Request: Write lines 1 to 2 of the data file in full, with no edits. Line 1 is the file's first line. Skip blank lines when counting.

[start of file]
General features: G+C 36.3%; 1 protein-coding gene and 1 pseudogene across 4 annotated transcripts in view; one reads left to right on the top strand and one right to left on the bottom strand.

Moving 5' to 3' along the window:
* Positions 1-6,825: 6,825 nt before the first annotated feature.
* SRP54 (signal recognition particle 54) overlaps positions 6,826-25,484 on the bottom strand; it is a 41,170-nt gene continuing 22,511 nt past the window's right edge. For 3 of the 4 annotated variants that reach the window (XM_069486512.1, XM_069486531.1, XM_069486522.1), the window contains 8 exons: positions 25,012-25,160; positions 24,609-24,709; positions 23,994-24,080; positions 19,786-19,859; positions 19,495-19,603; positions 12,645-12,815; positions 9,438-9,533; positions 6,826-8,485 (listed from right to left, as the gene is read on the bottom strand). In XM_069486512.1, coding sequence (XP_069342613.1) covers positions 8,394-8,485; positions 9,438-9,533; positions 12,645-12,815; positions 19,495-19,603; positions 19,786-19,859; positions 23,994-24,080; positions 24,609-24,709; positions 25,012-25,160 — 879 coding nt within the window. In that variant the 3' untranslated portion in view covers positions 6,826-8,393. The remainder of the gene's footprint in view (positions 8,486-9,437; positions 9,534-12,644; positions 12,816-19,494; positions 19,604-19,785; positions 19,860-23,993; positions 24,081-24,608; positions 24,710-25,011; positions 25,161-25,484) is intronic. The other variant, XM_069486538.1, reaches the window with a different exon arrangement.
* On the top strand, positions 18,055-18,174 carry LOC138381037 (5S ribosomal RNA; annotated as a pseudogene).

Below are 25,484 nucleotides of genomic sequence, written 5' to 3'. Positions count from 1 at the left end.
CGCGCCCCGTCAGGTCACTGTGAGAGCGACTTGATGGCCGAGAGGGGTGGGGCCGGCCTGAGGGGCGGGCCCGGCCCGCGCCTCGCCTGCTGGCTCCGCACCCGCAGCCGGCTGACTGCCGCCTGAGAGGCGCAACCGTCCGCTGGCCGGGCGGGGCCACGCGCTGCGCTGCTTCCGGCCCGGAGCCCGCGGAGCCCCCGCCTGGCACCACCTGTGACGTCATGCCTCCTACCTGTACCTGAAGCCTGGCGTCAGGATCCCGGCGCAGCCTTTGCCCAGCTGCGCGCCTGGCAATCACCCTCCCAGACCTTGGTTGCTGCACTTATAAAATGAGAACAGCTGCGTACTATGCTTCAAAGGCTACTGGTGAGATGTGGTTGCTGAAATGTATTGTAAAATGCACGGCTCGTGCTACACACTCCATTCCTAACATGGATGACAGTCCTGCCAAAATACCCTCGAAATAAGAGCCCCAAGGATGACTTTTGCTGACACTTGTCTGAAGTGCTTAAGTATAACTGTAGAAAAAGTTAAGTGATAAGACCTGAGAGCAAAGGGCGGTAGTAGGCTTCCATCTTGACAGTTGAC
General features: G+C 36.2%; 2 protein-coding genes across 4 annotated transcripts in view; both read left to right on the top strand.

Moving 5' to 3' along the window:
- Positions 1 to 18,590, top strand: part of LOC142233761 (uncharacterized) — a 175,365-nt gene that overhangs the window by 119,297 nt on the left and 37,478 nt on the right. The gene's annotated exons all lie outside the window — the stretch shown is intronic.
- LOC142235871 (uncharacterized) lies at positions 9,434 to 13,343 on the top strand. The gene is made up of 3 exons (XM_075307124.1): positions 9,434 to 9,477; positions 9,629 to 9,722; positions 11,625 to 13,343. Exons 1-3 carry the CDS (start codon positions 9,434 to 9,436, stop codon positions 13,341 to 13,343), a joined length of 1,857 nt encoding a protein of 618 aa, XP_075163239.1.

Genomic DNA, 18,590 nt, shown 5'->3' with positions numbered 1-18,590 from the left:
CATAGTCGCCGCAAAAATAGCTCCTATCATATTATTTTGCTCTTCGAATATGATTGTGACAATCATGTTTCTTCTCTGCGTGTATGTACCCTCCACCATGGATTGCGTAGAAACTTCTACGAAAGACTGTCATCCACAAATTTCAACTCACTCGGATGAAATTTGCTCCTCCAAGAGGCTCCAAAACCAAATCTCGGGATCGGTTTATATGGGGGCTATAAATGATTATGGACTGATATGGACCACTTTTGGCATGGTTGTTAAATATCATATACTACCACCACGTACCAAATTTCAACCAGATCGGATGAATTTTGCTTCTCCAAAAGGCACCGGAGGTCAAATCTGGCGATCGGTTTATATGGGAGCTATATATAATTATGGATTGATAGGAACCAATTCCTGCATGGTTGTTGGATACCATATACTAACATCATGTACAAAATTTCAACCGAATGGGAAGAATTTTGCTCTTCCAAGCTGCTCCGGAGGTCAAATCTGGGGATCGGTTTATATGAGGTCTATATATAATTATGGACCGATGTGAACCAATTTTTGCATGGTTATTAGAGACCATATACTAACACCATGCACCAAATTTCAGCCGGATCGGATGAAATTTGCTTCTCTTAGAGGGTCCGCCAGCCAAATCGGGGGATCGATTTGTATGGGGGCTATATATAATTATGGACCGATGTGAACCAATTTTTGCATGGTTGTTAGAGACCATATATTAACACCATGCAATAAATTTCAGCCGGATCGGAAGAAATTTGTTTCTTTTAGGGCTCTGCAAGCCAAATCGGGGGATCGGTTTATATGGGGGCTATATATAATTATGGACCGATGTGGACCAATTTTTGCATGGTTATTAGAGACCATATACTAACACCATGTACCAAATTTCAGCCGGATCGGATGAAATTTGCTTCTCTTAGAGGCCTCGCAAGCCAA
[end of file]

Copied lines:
General features: G+C 36.3%; 1 protein-coding gene and 1 pseudogene across 4 annotated transcripts in view; one reads left to right on the top strand and one right to left on the bottom strand.

Moving 5' to 3' along the window: